In the bathroom, at the gym, and in the doctor’s office, most people in the United States keep an eye on the scale. We’re usually more concerned about weighing too much than weighing too little. There’s a social stigma to being heavy and public health messages regularly warn us that extra fat leads to a higher-than-average risk of developing high blood pressure, heart disease, diabetes, and other chronic ailments.
The public health message, though, would be very different if it targeted babies about to be born. A growing number of studies confirm that small, thin newborns are more likely to develop certain chronic diseases when they become adults than are babies who are born heavier.
Connections between low birth weight and adult disease were first discerned in England a little more than a decade ago. David Barker, an epidemiologist at the University of Southampton, noticed that some low-income regions that had had high infant-mortality rates in the early part of the century also had higher-than-average rates of heart disease in their adult populations during the 1970s and 1980s.
High infant mortality is often attributed to low birth weight—defined as less than 5.5 pounds—since babies that small often have trouble breathing and develop other ailments. The observation that populations with high infant mortality were also prone to heart disease led Barker to propose that a full-term baby’s weight could be linked to an adult’s risk of developing a chronic disease. Even babies at the small end of the normal range are more likely to develop chronic diseases later in life than heavier infants are, he suggested.
Initially, Barker’s idea was controversial. Yet many studies confirming the association—in different countries and ethnic groups—have convinced most doubters that something is going on.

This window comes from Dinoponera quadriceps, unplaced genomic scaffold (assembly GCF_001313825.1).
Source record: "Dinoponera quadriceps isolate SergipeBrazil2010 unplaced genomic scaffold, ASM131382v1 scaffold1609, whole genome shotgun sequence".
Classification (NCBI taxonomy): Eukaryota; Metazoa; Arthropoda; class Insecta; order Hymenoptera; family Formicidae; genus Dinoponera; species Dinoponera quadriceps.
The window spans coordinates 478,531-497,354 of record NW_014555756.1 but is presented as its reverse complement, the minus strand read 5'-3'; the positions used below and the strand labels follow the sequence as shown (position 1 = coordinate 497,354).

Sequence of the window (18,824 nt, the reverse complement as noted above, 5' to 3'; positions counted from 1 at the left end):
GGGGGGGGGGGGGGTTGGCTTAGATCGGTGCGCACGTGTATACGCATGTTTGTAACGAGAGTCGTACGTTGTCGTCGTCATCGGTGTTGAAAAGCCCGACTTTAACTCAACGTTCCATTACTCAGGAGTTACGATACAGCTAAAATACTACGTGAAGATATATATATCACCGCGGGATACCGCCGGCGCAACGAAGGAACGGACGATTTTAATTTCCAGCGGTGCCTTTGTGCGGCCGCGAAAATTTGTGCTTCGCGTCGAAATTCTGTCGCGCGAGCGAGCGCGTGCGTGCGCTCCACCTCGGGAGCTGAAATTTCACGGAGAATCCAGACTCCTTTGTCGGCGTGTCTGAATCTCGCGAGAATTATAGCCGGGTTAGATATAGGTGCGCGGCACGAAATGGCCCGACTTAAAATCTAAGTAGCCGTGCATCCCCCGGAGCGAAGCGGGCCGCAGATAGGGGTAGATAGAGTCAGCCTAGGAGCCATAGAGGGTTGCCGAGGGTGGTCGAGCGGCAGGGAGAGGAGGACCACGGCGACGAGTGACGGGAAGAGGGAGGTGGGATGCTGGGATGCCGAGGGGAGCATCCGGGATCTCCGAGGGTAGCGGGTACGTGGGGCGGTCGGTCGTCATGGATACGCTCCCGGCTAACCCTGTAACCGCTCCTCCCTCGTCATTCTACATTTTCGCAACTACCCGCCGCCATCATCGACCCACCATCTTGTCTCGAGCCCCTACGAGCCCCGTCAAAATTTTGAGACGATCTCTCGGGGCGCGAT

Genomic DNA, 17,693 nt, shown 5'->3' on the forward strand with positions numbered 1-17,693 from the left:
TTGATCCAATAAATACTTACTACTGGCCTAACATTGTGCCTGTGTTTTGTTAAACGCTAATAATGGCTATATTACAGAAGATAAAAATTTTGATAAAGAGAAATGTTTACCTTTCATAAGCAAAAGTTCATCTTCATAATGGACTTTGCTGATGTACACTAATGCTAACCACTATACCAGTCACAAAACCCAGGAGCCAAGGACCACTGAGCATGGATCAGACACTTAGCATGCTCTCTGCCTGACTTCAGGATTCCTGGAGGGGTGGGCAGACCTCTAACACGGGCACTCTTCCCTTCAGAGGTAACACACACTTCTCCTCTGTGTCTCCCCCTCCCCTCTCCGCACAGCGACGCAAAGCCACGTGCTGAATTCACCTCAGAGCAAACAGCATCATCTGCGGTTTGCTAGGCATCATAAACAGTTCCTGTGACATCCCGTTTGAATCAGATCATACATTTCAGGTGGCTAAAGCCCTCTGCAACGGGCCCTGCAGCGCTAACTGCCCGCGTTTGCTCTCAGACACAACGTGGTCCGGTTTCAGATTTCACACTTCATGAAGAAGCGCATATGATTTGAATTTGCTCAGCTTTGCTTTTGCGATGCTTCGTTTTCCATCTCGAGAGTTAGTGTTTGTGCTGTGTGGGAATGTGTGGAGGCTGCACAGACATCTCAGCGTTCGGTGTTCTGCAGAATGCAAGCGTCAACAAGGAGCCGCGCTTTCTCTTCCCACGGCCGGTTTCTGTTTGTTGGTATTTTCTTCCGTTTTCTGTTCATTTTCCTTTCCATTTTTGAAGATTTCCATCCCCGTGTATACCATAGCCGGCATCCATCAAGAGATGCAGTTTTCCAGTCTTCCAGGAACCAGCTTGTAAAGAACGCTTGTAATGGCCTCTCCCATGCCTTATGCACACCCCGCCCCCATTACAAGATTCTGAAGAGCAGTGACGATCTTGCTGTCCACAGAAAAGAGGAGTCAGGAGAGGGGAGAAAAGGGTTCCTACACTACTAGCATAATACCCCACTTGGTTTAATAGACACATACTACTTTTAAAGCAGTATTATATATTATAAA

The question is, What?
Early skeptics of Barker’s conjecture wondered if the socioeconomic status of children might correlate more strongly with adult health and disease patterns than birthweight does. Others pointed to genetics, arguing that heredity might be responsible for both low birth weights and a person’s risk of chronic diseases, and that one doesn’t necessarily lead to the other.
Barker had a different explanation for the data. Poor nutrition for a mother restricts the normal growth of a fetus. He reasoned that this, in turn, hampers the growth and the function of the baby’s developing organs and that this poor start influences the course of some major diseases in adults.
A growing number of animal studies are confirming Barker’s hypothesis. Some suggest that fetal nutrition, like hormone exposure, shapes the expression of genes throughout a person’s lifetime. “It’s only by understanding the mechanisms [through which low birth weight has an effect] that we’re going to change things,” says Peter W. Nathanielsz of Cornell University. “This is the story of the future of public health.”
One challenge to the research is that birth weight is an imperfect reflection of what’s going on in the womb. “There’s nothing wrong with being a 5-pound baby if your genes want you to be a 5-pound baby,” Nathanielsz says. “The baby that’s in trouble is the 5-pound baby whose genes wanted him to be a 9-pound baby.”
For people born decades ago, birth weight is often all the information about newborn health that’s available. More recently, physicians have measured an infant’s length, plumpness, and the size of its head relative to the rest of its body.
Traits predisposing an infant to have a slow metabolism or a tendency to put on fat during childhood and adult life might be turned on in the nutrient-deprived womb, researchers speculate. Such characteristics presumably help babies stay alive during times of famine. According to Barker, however, those same traits can be troublesome if the infant is instead born into a world of plenty.
There’s experimental evidence for the view that developmental patterns in the womb may influence an adult’s disease risks. When female rats were fed a low-protein diet for just 4 days of their 21-day pregnancies, the developing rat embryos were made up of fewer cells than normal, Tom P. Fleming of the University of Southampton and his colleagues reported in the Sept. 7 Development. Twelve weeks after birth, these rats also exhibited high blood pressure, which often presages later health problems.